Many lakes are found at high-latitudes in arctic areas. As they receive and process terrestrial organic carbon, these lakes link terrestrial and aquatic carbon cycles, while emitting CO2 to the atmosphere. Yet, their remote location and long winter periods make studying these systems difficult. This period of ice-cover and subsequent ice-melt is of significant importance for understanding CO2 emission from arctic clear water systems, Dirk Verheijen shows in his thesis at Umeå University, Sweden.

Verheijen and his colleagues studied 43 arctic lakes in the Swedish mountain range, from Jämtland to Riksgränsen, tracking carbon processing through internal metabolism and CO2 exchange to the atmosphere for the full open water season. In addition, an experimental study was set up in Umeå, where manipulation of organic carbon input and temperature allowed for investigation of lake functioning under future climatic conditions.

In his thesis, Dirk Verheijen shows that Arctic lakes either decompose organic carbon and produce CO2 in the lake, or directly emit CO2 derived from land, but that these two sources rarely contribute evenly to lake CO2release. Instead, depending on lake structure and landscape properties, one of the sources will dominate over 75 percent of the annual release. Thus, lakes are either mainly a ‘reactor’ processing carbon in the landscape, or mainly a ‘chimney’ releasing landscape CO2 to the atmosphere.

Especially deeper lakes in forested areas, with high organic carbon inputs, were found to have substantial emissions resulting from carbon processing and are thus more likely to function as reactors.

By covering a full year, Verheijen and colleagues were moreover able to address the importance of the different seasons in lake emissions. The period of ice-cover and subsequent ice-melt was found to be of significant importance for understanding CO2 emission from arctic clear-water systems.

On average 55 percent of the total emitted CO2 was lost during ice-melt, with especially clear-water lakes, which are low in organic carbon, having a high proportion (up to 100 percent) of the annually evaded CO2 emitted during ice-melt.

Furthermore, the thesis suggests that a warmer climate may, contrary to expectations, have a dampening effect on organic carbon processing through increased nutrient competition and changes to species composition. As a result, warmer lakes may in fact show decreasing in-lake production of CO2, and may take up rather than release CO2 to the atmosphere.

“In a broader perspective, the thesis contributes to our knowledge of how arctic lakes – one of the most common lake types on earth – relate to regional carbon cycles, and what lake and landscape drivers lead to them acting as ‘chimneys’ or ‘reactors’ in the landscape” says Dirk Verheijen.

The results furthermore stress that omission of ice-melt emission may lead to wrongful classification of the lakes as carbon sinks, while they are in fact emitting CO2on an annual scale.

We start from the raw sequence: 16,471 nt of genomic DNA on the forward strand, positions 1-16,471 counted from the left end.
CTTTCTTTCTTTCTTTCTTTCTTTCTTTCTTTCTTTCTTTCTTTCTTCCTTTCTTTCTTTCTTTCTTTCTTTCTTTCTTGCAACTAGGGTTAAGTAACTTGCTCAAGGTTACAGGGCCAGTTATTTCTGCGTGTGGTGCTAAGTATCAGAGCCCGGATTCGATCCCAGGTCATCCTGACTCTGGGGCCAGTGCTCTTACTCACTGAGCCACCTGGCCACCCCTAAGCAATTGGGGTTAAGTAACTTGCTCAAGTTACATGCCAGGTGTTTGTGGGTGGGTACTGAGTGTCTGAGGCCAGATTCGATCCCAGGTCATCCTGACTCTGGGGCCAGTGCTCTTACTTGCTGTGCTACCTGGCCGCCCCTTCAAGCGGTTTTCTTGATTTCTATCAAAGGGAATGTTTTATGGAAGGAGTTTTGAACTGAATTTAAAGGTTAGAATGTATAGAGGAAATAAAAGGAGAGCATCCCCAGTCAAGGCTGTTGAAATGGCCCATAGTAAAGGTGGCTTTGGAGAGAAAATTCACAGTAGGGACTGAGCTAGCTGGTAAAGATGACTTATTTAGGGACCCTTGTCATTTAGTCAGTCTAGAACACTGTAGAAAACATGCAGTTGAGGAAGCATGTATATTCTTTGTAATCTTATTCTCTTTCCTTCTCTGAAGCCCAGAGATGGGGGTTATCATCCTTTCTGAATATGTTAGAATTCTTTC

Future conditions of increased organic carbon input to lakes will further increase the number of ‘reactors’ in the landscape, as well as increasing arctic lake CO2 emissions. In a future warmer and wetter climate, higher inputs of organic carbon are thus predicted to increase the number of ‘reactors’ in the landscape, while decreasing the relative amount of CO2 released at ice-melt. On the other hand, changes in species composition and decreased ice cover can also increase the amount of carbon taken up by the systems, potentially negating effects of DOC inputs on annual CO2 emissions.

About the dissertation
On Friday September 30, Hendricus (Dirk) Verheijen, Department of Ecology and Environmental Sciences, Umeå University, defends his doctoral thesis titled ‘Factors regulating the origin and magnitude of carbon dioxide emissions from high-latitude lakes’. Swedish title: ’Reglerande faktorer av ursprung och mängd av koldioxidutsläpp i sjöar på höga breddgrader’. The dissertation takes place at 09.00 in room S205, Social Sciences Building, Umeå University. Faculty opponent is Dr. Anne Ojala, Natural Resources Institute Finland, Helsinki, Finland.

Read the whole thesis:

For more information, please contact:

Hendricus Verheijen, doctoral student, Department of Ecology and Environmental Sciences, Umeå University
Phone: +46725347753

Press photo

Umeå University
Umeå University is one of Sweden’s largest institutions of higher education with over 36,000 students and 4,000 faculty and staff. The university is home to a wide range of high-quality education programmes and world-class research in a number of fields. Umeå University was also where the revolutionary gene-editing tool CRISPR-Cas9 was discovered that has been awarded the Nobel Prize in Chemistry.

At Umeå University, distances are short. The university’s unified campus encourages academic meetings, an exchange of ideas and interdisciplinary co-operation, and promotes a dynamic and open culture in which students and staff rejoice in the success of others.

Press contact:



090-786 50 89

Mobile phone:

072-206 89 23